Point position;
private void HandleArrows()
{
    if ((arrowsPressed & ArrowsPressed.Down) != ArrowsPressed.None)
    {
        position.Y++;
    }
    if ((arrowsPressed & ArrowsPressed.Up) != ArrowsPressed.None)
    {
        position.Y--;
    }
    if ((arrowsPressed & ArrowsPressed.Left) != ArrowsPressed.None)
    {
        position.X--;
    }
    if ((arrowsPressed & ArrowsPressed.Right) != ArrowsPressed.None)
    {
        position.X++;
    }
    //  Do whatever is needed using position
}
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This is a good answer. –  Russ C Mar 6 '12 at 1:13
    
Doesn't work, the key stops repeating. A timer is required. –  Hans Passant Mar 6 '12 at 1:29
    
@Hans Yes, you are absolutely right. Windows send WM_KEYDOWN messages for last key pressed. When this key is released movement stops. A timer will certainly help in this situation, but if one uses a timer it would pay out to use Pinvoke for GetKeyboardState. –  Nikola Markovinović Mar 6 '12 at 2:20
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You need to keep some type of list of all the keys that are currently in the Key_Down state.

This allows you to track what keys are pressed down and decide what combinations are valid.

Each event triggers once per key down/up event. So detecting two keys in one event is not possible, but you can track this information in a collection scoped outside of your events.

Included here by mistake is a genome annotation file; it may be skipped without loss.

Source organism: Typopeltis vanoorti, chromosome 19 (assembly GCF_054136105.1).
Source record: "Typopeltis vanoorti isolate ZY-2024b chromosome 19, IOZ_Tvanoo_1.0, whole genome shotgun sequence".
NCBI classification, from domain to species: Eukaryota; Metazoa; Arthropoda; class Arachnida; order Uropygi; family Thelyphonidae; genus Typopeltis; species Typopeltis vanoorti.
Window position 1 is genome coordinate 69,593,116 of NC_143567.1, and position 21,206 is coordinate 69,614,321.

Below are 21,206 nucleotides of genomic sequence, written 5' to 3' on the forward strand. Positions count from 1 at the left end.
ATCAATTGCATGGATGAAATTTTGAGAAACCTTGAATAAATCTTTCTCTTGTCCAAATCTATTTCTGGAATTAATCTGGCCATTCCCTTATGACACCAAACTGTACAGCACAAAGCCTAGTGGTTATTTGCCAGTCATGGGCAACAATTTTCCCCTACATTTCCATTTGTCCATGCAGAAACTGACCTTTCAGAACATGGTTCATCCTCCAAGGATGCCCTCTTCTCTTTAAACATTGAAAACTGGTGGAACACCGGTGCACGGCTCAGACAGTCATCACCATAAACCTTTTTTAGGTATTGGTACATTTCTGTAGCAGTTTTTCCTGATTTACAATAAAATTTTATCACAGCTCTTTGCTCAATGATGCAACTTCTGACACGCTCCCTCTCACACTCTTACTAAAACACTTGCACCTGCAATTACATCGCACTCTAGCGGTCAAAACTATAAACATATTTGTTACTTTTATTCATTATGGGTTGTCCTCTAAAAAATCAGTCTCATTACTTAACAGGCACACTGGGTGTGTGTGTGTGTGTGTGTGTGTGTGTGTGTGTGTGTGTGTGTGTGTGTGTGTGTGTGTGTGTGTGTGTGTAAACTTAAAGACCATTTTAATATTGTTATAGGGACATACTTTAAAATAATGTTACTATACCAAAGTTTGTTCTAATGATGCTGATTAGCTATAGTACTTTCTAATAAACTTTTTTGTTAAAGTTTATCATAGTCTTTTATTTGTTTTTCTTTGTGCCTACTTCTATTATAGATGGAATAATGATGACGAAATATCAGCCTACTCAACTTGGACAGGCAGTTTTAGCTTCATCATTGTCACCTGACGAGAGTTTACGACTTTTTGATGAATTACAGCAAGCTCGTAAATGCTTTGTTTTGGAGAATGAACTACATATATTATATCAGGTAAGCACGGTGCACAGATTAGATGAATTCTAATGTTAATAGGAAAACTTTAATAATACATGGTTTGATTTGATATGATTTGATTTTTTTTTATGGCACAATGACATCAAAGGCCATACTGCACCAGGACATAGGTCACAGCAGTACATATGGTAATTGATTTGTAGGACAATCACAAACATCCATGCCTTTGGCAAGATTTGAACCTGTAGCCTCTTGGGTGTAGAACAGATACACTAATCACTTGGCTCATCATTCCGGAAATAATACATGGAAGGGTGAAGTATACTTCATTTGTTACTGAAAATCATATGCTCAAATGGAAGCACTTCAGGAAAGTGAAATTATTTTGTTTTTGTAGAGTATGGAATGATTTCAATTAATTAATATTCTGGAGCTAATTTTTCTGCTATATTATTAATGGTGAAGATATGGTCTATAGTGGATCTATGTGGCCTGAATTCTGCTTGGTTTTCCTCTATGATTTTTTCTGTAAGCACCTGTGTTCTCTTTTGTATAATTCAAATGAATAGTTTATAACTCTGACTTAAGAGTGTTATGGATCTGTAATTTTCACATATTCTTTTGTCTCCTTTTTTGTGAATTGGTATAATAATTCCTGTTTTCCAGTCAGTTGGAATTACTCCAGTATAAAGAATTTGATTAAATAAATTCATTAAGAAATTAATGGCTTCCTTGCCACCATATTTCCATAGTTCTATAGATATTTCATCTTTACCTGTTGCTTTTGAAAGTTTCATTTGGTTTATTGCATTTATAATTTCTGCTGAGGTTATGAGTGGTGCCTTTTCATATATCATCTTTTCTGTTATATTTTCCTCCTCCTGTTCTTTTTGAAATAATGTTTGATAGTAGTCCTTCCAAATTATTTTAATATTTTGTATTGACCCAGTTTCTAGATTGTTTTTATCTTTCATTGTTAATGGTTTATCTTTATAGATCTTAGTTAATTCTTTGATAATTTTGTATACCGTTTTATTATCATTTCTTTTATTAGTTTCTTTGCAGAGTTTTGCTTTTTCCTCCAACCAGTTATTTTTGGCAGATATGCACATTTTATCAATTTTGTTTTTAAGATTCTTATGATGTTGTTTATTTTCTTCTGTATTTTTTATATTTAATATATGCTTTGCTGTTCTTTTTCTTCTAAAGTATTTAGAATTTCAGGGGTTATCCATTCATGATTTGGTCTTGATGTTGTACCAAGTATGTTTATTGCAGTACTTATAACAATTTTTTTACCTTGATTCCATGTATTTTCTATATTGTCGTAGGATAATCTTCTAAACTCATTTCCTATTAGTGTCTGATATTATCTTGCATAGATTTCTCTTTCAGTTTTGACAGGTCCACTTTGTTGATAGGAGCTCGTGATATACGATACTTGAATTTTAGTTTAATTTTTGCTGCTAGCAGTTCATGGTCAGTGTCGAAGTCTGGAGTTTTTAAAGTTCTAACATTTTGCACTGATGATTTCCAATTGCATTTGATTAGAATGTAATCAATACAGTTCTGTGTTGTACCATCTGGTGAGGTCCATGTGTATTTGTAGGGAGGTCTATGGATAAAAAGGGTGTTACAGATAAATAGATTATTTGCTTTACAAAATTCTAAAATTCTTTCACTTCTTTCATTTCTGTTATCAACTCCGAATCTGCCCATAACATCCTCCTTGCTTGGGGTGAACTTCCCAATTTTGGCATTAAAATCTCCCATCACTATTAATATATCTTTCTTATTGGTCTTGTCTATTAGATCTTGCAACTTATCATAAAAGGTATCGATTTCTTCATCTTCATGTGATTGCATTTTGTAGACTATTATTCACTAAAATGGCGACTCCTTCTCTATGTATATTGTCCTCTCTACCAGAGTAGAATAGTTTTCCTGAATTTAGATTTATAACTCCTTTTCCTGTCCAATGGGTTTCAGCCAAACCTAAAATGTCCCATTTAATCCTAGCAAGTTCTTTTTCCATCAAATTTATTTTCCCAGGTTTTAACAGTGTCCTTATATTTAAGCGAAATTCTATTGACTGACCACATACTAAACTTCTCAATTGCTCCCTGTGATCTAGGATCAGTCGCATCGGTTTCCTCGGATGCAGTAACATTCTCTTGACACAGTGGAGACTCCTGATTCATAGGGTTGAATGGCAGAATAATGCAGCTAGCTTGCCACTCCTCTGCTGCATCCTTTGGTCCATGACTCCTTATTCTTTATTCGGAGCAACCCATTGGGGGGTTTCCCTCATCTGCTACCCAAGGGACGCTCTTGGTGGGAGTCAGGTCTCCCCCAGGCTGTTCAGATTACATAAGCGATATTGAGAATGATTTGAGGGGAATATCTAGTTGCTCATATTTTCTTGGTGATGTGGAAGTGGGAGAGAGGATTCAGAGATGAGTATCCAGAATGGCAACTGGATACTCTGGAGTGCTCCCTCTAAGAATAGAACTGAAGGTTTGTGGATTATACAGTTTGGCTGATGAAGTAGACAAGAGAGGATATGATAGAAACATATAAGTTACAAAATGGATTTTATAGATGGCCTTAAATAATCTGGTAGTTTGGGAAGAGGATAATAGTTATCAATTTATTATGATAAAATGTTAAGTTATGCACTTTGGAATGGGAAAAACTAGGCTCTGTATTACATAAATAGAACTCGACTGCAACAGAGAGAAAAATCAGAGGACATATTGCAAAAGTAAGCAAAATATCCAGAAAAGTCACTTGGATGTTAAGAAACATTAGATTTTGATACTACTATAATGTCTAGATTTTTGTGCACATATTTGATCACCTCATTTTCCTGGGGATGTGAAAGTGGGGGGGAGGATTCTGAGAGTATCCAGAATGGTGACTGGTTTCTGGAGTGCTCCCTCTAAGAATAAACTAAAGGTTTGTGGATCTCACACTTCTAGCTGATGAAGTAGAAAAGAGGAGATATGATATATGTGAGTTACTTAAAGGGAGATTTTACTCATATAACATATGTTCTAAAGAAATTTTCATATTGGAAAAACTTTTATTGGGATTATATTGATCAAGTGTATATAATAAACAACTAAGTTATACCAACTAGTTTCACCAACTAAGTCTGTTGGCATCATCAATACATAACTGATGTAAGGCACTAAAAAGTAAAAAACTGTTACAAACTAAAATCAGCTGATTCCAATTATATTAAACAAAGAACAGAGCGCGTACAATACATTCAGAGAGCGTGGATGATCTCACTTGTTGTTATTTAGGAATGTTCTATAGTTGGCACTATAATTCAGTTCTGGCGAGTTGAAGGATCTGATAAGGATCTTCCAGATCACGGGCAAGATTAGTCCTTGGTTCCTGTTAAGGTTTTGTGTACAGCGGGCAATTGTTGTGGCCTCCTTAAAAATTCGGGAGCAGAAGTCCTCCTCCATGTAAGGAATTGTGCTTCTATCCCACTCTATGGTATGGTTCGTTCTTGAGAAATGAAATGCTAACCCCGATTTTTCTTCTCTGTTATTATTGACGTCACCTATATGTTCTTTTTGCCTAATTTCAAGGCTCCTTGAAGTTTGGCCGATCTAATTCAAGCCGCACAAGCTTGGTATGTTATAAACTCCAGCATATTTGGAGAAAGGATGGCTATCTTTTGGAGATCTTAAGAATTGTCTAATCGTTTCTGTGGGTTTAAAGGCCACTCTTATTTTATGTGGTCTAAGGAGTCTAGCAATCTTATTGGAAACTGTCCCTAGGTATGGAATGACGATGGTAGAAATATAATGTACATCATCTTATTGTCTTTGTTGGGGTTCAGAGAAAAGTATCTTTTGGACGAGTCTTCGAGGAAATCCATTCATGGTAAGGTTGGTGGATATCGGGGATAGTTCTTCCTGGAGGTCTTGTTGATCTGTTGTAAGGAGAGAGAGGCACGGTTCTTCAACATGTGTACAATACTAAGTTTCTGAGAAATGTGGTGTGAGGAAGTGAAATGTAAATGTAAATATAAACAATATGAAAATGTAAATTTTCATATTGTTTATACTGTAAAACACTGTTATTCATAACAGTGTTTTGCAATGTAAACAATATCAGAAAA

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Improved version using GetKeyboardState. This time around a timer will invoke a function which will check for pressed keys, construct ArrowsPressed enumeration and call a function to execute movement. If you want to use some other key put it in virtualKeyToArrowsPressed Dictionary.

const int VK_LEFT = 0x25;
const int VK_UP = 0x26;
const int VK_RIGHT = 0x27;
const int VK_DOWN = 0x28;

[DllImport("user32.dll")]
[return: MarshalAs(UnmanagedType.Bool)]
static extern bool GetKeyboardState(byte[] lpKeyState);

byte[] keys = new byte[256];

[Flags]
enum ArrowsPressed
{
    None = 0x00,
    Left = 0x01,
    Right = 0x02,
    Up = 0x04,
    Down = 0x08,
    All = 0x0F
}
Dictionary<int, ArrowsPressed> virtualKeyToArrowsPressed = new Dictionary<int, ArrowsPressed>
{
    { VK_LEFT, ArrowsPressed.Left },
    { VK_RIGHT, ArrowsPressed.Right },
    { VK_UP, ArrowsPressed.Up },
    { VK_DOWN, ArrowsPressed.Down },
};

protected override void OnLoad(EventArgs e)
{
    base.OnLoad(e);

    timer1.Tick += timer1_Tick;
    timer1.Interval = 100;
    timer1.Start();
}

void timer1_Tick(object sender, EventArgs e)
{
    if (GetKeyboardState(keys))
    {
        ArrowsPressed arrowsPressed = ArrowsPressed.None;
        foreach (KeyValuePair<int, ArrowsPressed> kvp in virtualKeyToArrowsPressed)
        {
            if ((keys[kvp.Key] & 0x80) != 0)
            {
                arrowsPressed |= kvp.Value;
            }
        }
        if (arrowsPressed != ArrowsPressed.None)
        {
            HandleArrows(arrowsPressed);
        }
    }
}

Point position;
private void HandleArrows(ArrowsPressed arrowsPressed)
{
    if ((arrowsPressed & ArrowsPressed.Down) != ArrowsPressed.None)
    {
        position.Y++;
    }
    if ((arrowsPressed & ArrowsPressed.Up) != ArrowsPressed.None)
    {
        position.Y--;
    }
    if ((arrowsPressed & ArrowsPressed.Left) != ArrowsPressed.None)
    {
        position.X--;
    }
    if ((arrowsPressed & ArrowsPressed.Right) != ArrowsPressed.None)
    {
        position.X++;
    }
    //  Do whatever is needed using position
}